Good companies are always looking for good people!  Get found and get hired by making yourself known to others, volunteer, or simply show up to that next networking meetup in your area.  Get out of the house!

Your next contact may lead you to that key decision-maker when one of the following may occur…

A current employee:

  • Retires
  • Relocates
  • Exits workforce for personal reasons, i.e. pregnancy, sick parent, goes back to school, career change, health concerns, disability
  • Starts their own business
  • Quits
  • Recruited
  • Transfers to another Department
  • Released from Company

Tell everyone and anyone you are looking for a job.  You never know who may know whom and that could translate into a potential lead.

“Someone knows someone, who knows someone, looking for someone…just like you.”-Denise Anne Taylor, Career Coach.

Looking for a job is a full-time job.  Why?  Hours can be spent managing your job search; research, job interviews, networking events, meetups, submission of online applications, more research.  So don’t make the mistake of jumping in and heading for the “help wanted” sign…seek out specific opportunities, ask for help and control your search through people you know.  See more online statistics from Statistic Brain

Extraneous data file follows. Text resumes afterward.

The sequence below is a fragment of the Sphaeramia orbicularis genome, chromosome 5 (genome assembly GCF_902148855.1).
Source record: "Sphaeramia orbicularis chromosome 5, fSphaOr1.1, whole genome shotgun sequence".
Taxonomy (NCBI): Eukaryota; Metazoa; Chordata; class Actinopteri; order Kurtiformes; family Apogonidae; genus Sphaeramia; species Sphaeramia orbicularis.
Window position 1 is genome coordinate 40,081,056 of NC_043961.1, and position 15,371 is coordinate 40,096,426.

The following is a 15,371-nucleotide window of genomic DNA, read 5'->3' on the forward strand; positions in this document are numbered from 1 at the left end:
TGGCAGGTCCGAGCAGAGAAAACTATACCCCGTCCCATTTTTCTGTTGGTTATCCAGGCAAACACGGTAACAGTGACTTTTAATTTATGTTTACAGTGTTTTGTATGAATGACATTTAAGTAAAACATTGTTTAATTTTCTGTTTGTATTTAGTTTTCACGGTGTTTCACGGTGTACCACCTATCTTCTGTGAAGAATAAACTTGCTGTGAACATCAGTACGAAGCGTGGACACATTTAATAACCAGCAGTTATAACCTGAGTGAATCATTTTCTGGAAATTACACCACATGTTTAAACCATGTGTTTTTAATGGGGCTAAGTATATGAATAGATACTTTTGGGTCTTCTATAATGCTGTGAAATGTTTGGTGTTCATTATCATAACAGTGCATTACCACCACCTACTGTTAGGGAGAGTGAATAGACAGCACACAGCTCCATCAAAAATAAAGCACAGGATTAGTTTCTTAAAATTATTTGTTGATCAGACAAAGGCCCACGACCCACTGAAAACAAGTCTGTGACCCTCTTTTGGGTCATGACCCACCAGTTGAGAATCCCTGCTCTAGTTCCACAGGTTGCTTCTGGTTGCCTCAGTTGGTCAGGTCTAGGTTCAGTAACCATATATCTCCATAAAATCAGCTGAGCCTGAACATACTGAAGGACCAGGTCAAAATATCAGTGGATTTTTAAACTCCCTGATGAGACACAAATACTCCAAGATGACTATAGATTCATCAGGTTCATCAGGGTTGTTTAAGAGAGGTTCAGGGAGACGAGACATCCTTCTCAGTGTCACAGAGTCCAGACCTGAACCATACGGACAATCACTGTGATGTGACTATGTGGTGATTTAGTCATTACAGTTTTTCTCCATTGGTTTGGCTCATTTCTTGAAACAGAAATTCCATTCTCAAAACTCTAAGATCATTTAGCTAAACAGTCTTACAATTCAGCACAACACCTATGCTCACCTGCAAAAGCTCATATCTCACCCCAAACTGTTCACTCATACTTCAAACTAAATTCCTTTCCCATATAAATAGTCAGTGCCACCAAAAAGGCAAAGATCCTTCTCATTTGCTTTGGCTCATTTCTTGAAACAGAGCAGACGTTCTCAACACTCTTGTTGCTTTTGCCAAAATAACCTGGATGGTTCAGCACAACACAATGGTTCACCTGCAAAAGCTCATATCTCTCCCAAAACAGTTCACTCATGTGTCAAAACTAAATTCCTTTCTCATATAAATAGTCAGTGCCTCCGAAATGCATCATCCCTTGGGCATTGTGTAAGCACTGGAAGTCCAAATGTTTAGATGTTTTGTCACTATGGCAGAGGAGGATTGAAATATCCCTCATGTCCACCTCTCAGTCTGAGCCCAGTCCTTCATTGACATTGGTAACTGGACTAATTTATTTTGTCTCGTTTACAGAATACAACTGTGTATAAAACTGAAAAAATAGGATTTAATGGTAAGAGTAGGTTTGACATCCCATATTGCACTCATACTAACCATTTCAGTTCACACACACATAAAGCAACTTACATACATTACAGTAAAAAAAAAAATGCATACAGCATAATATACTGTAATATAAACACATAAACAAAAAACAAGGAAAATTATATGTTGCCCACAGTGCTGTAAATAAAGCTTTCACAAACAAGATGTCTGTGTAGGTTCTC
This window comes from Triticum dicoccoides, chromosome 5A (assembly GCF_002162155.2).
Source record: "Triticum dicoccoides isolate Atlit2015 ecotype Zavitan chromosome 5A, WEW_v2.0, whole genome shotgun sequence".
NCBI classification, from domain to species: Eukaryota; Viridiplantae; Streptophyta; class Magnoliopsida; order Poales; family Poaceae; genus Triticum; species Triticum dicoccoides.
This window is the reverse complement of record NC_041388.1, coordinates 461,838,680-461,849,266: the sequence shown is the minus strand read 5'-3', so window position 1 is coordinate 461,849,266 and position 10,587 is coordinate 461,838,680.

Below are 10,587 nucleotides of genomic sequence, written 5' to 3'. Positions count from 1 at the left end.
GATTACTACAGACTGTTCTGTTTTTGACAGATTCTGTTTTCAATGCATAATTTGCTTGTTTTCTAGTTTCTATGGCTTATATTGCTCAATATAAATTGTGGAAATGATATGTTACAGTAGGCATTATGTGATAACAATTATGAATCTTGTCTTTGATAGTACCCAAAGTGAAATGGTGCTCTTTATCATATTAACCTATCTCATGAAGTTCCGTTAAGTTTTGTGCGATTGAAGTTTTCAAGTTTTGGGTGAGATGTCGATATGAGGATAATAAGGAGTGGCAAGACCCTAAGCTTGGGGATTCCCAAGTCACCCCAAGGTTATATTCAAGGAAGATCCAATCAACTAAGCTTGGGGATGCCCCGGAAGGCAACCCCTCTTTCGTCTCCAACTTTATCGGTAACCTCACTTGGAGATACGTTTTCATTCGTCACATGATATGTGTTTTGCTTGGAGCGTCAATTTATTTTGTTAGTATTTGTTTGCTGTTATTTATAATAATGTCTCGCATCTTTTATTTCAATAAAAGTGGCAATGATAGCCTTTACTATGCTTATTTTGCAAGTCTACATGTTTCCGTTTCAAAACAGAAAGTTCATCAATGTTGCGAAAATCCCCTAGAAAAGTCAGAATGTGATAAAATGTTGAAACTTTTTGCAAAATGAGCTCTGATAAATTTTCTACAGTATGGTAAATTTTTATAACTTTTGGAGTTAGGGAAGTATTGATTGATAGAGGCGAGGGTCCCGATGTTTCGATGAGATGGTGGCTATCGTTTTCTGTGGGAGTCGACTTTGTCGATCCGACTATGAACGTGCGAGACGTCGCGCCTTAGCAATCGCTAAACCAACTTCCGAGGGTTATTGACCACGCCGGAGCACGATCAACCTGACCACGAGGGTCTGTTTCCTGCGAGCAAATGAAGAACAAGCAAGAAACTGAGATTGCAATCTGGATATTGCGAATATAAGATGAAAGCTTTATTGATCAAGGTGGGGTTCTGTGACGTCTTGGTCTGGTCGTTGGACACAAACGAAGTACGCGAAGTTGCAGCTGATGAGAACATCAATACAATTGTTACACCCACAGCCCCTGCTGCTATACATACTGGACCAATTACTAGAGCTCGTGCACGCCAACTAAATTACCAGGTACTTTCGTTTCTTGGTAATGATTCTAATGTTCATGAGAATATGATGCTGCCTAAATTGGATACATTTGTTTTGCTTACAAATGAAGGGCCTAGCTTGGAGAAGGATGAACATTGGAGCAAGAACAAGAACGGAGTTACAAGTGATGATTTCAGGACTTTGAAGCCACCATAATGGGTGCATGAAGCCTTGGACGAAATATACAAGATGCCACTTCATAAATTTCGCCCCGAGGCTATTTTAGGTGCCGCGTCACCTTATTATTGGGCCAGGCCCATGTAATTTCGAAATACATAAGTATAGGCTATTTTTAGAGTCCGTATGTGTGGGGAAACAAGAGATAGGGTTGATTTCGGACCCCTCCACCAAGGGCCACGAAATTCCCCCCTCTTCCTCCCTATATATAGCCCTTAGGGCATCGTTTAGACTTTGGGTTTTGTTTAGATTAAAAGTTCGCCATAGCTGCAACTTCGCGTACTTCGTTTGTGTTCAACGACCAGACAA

Good luck!

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Featured Jobs: Travel.

“Wherever you go becomes a part of you somehow.”Anita Desai

Are you interested in a dream career that involves travel?  If so, check out who is hiring 1,000 crew members for 2018.  Is this you or someone you know?  Share and see this latest post from Glassdoor.

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It’s never too late to see the world and get paid to do it!  The primary role of a crew member is safety.  Other skills and abilities that benefit you in this role include working with people of diverse backgrounds and cultures, customer service, ability to problem solve, hospitality, and if you are bilingual, it’s a plus.  Does this sound like you?  If so, apply.  Good Luck!